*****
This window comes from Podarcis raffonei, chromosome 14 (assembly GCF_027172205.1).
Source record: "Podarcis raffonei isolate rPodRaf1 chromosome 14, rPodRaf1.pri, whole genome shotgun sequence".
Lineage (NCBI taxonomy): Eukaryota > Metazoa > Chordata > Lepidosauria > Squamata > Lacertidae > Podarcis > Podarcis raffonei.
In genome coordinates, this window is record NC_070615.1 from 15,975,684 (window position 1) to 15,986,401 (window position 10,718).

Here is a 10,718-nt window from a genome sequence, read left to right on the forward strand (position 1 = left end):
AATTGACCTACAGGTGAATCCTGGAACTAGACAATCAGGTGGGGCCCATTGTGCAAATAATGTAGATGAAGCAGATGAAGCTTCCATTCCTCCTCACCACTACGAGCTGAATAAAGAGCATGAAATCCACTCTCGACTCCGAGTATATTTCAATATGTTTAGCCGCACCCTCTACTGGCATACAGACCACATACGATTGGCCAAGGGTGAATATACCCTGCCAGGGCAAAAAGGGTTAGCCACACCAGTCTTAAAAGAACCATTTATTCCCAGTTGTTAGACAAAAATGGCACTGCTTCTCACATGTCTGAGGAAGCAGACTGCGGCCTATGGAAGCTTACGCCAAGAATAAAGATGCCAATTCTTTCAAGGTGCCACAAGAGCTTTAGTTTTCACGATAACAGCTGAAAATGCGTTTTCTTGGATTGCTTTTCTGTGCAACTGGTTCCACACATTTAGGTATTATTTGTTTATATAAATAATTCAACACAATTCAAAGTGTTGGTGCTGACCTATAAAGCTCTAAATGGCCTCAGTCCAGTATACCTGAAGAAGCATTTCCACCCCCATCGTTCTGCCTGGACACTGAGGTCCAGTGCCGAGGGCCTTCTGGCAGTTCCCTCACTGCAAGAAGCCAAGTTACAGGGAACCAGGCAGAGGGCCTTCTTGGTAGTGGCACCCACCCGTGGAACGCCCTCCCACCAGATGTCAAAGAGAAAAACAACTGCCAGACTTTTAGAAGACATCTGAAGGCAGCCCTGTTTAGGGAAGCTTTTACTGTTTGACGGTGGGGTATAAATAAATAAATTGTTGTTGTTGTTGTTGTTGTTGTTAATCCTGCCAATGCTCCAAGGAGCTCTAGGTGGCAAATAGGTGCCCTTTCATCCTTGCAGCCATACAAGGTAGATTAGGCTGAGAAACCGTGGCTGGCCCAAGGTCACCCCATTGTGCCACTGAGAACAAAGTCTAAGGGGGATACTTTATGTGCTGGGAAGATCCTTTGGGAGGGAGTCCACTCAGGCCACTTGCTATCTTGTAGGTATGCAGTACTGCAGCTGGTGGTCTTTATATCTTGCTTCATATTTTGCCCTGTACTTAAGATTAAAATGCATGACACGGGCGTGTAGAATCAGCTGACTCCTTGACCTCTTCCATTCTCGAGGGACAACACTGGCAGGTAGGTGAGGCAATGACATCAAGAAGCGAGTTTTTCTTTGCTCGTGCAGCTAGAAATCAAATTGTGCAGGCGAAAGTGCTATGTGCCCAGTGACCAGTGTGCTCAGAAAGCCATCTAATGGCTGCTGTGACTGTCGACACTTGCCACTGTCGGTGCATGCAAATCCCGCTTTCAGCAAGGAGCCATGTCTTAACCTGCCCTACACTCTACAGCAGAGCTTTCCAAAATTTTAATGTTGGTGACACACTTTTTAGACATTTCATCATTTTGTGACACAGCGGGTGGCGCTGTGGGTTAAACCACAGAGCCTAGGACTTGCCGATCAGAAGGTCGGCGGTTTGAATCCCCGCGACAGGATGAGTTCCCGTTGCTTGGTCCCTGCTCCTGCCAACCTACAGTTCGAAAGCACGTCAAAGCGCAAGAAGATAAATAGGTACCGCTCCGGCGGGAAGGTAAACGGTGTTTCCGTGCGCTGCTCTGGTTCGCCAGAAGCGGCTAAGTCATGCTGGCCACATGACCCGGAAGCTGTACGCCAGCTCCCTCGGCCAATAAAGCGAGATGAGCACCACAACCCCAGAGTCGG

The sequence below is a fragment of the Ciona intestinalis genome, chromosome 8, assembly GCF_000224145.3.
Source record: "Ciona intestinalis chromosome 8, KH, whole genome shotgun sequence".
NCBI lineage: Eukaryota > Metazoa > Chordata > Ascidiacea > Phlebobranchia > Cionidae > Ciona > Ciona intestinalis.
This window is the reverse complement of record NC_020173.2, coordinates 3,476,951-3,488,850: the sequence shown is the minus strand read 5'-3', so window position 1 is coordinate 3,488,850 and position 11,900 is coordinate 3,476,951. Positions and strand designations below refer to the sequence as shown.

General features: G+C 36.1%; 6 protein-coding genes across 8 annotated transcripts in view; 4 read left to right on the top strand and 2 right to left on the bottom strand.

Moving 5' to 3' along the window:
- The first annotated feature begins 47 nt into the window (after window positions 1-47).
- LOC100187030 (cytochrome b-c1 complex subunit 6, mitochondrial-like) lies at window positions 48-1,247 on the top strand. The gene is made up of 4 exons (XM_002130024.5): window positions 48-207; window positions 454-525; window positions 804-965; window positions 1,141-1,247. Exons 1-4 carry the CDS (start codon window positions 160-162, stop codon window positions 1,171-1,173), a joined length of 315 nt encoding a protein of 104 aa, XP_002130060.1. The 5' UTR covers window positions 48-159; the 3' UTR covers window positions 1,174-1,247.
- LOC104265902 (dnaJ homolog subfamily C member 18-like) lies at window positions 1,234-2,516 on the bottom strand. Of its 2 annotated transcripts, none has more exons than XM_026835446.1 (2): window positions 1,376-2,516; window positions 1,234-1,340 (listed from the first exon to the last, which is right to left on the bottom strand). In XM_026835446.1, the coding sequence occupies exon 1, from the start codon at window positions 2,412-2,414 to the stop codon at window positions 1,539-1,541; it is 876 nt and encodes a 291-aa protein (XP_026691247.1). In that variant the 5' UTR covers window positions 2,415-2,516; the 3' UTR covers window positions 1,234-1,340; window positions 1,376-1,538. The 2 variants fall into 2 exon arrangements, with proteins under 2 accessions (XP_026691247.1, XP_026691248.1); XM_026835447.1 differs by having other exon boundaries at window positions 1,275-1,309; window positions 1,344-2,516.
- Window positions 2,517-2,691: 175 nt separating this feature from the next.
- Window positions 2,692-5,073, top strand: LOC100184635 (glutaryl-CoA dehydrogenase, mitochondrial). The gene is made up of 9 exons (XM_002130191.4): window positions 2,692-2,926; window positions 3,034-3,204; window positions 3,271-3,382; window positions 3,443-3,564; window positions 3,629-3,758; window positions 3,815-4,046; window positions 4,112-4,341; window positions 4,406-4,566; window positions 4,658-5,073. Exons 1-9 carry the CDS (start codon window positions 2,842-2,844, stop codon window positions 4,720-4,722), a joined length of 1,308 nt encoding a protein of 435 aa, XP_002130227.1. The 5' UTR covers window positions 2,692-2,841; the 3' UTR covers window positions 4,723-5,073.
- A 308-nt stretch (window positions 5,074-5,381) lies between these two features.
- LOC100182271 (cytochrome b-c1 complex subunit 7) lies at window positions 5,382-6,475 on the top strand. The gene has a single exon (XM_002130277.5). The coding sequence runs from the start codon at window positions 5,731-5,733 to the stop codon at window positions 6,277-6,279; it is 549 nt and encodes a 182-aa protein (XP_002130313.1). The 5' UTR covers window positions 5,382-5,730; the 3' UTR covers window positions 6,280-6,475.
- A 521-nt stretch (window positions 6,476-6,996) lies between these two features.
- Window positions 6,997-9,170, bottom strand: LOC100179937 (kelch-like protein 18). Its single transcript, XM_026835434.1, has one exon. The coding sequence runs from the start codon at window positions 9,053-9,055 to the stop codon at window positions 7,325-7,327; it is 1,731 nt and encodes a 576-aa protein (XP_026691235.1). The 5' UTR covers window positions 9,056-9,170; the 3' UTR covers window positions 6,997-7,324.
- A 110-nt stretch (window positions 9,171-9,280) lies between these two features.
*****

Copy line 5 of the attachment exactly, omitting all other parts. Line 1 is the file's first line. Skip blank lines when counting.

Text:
Here is a 10,718-nt window from a genome sequence, read left to right on the forward strand (position 1 = left end):